Civil Defense Battalions will be based on both what your trade/day job is as well as where you live and will also be under military leadership. For example, if you live in the H Street Corridor and you’re a mason, you’d be dispatched to the H Street portion of the Federal Wall with a team of fellow masons and you guys will be responsible for tending to the Wall, building or fortifying fortifications, etc. If you’re a nurse in Foggy Bottom, then you’ll be reporting to George Washington University Hospital or a makeshift field hospital, depending on your expertise. If you’re a Federal Police Corps/FPC officer from Smithsonian, then you’ll be part of the local paramilitary defense force responsible for assisting in the defense of Southwestern Washington. Some CDBs will also be integrated with Garrison forces such as having civilian engineers, construction workers, etc. be imbedded with a combat engineering unit or Garrison medics being sent to a hospital to help the hospital staff provide help to both the sick and injured.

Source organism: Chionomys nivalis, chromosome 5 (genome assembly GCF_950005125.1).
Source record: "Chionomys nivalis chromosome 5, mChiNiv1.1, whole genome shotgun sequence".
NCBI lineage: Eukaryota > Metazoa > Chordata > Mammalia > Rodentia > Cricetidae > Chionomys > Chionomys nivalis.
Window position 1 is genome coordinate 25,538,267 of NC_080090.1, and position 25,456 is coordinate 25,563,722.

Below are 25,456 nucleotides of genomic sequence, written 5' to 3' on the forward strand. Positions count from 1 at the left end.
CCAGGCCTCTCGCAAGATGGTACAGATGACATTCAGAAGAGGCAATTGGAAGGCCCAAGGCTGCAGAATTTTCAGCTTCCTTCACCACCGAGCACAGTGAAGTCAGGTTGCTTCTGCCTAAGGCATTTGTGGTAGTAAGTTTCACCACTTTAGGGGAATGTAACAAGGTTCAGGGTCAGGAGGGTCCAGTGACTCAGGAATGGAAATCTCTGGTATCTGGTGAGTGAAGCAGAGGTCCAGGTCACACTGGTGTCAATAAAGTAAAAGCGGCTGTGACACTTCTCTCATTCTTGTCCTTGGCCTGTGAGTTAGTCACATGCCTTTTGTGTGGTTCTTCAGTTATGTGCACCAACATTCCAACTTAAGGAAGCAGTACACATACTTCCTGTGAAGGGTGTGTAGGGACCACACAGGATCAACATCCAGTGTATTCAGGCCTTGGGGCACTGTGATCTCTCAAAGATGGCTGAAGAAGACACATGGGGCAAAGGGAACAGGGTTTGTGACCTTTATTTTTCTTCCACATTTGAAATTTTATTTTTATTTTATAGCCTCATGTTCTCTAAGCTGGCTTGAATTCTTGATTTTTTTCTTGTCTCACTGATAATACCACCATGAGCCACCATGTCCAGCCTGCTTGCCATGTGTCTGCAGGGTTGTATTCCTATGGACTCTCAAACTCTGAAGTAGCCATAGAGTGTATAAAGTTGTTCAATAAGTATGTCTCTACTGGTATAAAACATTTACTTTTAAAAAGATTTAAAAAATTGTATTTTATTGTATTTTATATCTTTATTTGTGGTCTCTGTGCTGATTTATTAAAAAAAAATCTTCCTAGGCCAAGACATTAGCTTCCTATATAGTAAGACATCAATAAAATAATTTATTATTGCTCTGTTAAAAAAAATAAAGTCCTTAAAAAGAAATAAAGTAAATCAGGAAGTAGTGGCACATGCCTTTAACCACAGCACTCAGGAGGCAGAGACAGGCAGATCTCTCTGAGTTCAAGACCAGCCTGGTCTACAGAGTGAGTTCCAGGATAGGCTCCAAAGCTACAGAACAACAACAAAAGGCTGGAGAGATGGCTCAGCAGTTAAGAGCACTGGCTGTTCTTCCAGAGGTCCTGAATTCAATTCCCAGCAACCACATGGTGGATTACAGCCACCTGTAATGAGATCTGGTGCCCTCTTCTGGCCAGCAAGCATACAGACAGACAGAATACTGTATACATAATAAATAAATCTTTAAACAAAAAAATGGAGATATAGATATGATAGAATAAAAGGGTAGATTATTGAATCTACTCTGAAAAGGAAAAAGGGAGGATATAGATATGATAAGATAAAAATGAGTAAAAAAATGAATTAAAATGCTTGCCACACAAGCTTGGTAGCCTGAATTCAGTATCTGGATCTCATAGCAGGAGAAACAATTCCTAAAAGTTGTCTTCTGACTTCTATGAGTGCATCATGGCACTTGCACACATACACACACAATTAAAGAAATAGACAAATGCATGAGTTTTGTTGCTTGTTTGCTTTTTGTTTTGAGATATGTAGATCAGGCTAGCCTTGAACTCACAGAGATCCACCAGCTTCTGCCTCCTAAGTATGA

During this time, those who are unable to fight due to a physical or mental disability will be taken to secured shelters throughout the city. Those who are capable of fighting but are uncooperative with Directive 0 will be charged with treason and after the fighting is over, they will be tried under the Uniformed Code of Military Justice/UCMJ in front of a military tribunal (where they’ll either face a very long jail sentence or be executed via firing squad).

Would such a thing like above work or be of help, especially in a zombie-filled post-apocalyptic scenario? Would it be practical to implement it like this?